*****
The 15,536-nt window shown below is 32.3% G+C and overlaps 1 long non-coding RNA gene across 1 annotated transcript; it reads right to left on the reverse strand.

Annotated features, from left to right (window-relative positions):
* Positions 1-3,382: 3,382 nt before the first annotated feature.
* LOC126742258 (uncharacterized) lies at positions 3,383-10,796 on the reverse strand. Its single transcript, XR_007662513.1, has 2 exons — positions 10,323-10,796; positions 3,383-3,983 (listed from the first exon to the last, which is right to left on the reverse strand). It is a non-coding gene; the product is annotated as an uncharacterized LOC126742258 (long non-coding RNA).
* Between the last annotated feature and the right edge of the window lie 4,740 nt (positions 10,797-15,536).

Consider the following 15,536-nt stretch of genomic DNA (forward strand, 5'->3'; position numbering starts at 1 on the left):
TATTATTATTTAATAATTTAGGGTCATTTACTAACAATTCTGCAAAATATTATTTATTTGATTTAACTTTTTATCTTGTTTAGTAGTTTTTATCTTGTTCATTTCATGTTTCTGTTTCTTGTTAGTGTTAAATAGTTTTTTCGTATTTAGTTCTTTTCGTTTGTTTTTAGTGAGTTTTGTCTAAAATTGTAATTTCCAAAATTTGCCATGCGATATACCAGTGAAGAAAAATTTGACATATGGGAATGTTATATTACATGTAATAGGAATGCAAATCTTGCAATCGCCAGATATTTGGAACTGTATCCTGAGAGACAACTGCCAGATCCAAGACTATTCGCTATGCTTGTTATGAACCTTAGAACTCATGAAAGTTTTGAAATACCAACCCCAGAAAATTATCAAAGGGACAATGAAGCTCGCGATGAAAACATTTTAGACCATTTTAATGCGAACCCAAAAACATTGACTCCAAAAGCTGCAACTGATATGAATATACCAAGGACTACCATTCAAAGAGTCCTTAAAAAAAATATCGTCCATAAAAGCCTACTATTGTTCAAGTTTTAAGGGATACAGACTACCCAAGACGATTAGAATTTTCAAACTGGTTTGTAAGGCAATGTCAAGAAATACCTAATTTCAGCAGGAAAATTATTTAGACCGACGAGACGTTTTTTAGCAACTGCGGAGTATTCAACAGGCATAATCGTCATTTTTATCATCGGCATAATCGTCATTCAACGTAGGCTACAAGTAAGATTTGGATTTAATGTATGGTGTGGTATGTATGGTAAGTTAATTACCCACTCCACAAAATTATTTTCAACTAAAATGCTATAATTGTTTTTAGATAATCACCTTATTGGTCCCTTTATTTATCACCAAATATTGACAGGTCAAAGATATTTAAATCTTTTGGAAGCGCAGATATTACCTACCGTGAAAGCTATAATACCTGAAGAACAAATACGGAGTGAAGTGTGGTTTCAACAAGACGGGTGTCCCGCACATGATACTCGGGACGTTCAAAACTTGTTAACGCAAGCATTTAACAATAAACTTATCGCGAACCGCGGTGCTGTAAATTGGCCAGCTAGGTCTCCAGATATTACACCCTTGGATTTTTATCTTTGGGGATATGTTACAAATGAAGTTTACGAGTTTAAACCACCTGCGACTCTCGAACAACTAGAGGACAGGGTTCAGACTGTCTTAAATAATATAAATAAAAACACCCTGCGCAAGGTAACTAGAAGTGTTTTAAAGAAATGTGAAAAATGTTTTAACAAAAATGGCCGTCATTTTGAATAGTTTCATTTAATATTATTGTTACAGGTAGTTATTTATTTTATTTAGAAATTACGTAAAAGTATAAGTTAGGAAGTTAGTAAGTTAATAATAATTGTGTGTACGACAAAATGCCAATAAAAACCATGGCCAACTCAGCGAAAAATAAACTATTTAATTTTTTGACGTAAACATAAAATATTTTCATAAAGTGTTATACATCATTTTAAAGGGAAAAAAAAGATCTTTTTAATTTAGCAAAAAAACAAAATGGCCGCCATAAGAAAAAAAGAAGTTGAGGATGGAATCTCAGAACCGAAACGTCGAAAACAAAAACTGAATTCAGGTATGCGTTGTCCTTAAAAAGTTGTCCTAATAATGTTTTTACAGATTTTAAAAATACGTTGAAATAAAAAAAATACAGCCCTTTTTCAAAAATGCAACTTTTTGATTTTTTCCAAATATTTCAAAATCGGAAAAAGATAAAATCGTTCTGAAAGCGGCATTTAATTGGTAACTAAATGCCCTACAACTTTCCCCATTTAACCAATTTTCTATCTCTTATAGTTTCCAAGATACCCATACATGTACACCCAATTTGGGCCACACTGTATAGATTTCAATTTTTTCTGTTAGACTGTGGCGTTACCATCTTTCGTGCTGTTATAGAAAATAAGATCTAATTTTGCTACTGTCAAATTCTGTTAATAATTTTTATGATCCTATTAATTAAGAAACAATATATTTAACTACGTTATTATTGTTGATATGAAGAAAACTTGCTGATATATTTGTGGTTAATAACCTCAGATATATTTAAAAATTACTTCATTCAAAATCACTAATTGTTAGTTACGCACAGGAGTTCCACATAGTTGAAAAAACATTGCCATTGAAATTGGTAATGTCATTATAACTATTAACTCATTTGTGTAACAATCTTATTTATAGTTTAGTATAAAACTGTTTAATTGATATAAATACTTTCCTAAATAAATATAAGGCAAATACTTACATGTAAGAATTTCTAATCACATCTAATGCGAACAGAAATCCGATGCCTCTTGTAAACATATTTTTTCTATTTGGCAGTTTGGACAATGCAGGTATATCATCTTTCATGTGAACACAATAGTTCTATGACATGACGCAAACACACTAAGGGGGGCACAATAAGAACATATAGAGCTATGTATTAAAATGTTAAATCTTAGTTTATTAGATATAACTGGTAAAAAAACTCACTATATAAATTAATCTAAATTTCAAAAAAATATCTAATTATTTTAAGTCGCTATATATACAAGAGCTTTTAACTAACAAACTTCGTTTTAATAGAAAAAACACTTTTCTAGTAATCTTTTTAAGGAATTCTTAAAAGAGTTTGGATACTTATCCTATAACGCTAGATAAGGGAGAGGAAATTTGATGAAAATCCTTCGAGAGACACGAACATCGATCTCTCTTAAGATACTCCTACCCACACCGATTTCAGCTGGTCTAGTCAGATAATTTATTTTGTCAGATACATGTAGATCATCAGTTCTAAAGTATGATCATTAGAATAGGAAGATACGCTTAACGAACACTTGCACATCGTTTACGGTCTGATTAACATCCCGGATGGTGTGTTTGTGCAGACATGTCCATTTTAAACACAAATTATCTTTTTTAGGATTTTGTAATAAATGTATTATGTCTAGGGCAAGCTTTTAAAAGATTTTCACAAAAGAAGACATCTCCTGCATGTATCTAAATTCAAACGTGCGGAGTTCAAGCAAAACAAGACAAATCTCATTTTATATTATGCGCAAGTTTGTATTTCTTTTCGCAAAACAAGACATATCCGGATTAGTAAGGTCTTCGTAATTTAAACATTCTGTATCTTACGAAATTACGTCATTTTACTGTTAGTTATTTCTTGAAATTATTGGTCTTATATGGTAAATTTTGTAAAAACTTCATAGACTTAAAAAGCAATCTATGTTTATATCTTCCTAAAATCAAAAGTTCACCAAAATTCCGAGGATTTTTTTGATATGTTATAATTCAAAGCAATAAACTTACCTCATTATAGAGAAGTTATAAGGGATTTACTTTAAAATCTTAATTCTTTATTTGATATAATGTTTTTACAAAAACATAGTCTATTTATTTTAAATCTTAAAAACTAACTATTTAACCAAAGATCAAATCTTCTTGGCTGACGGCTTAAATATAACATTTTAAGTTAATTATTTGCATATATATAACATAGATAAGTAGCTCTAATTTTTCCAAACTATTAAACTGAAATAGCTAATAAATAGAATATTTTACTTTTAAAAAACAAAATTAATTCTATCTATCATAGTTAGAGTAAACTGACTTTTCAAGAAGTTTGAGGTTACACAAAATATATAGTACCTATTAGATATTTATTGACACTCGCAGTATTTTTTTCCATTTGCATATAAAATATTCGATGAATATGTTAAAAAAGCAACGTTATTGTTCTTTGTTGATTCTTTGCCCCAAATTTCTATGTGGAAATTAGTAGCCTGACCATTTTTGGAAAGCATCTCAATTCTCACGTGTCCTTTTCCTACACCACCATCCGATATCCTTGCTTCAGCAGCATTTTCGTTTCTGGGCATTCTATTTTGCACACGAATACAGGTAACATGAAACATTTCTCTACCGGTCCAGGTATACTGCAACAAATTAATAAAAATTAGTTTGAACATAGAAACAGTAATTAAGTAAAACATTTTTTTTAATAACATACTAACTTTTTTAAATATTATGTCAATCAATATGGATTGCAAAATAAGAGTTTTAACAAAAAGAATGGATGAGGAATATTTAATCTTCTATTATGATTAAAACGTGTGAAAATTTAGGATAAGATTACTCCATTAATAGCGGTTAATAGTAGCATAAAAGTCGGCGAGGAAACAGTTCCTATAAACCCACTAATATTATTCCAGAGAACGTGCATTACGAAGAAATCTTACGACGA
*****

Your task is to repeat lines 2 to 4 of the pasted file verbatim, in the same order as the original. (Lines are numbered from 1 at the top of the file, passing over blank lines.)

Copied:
Annotated features, from left to right (window-relative positions):
* Positions 1-3,382: 3,382 nt before the first annotated feature.
* LOC126742258 (uncharacterized) lies at positions 3,383-10,796 on the reverse strand. Its single transcript, XR_007662513.1, has 2 exons — positions 10,323-10,796; positions 3,383-3,983 (listed from the first exon to the last, which is right to left on the reverse strand). It is a non-coding gene; the product is annotated as an uncharacterized LOC126742258 (long non-coding RNA).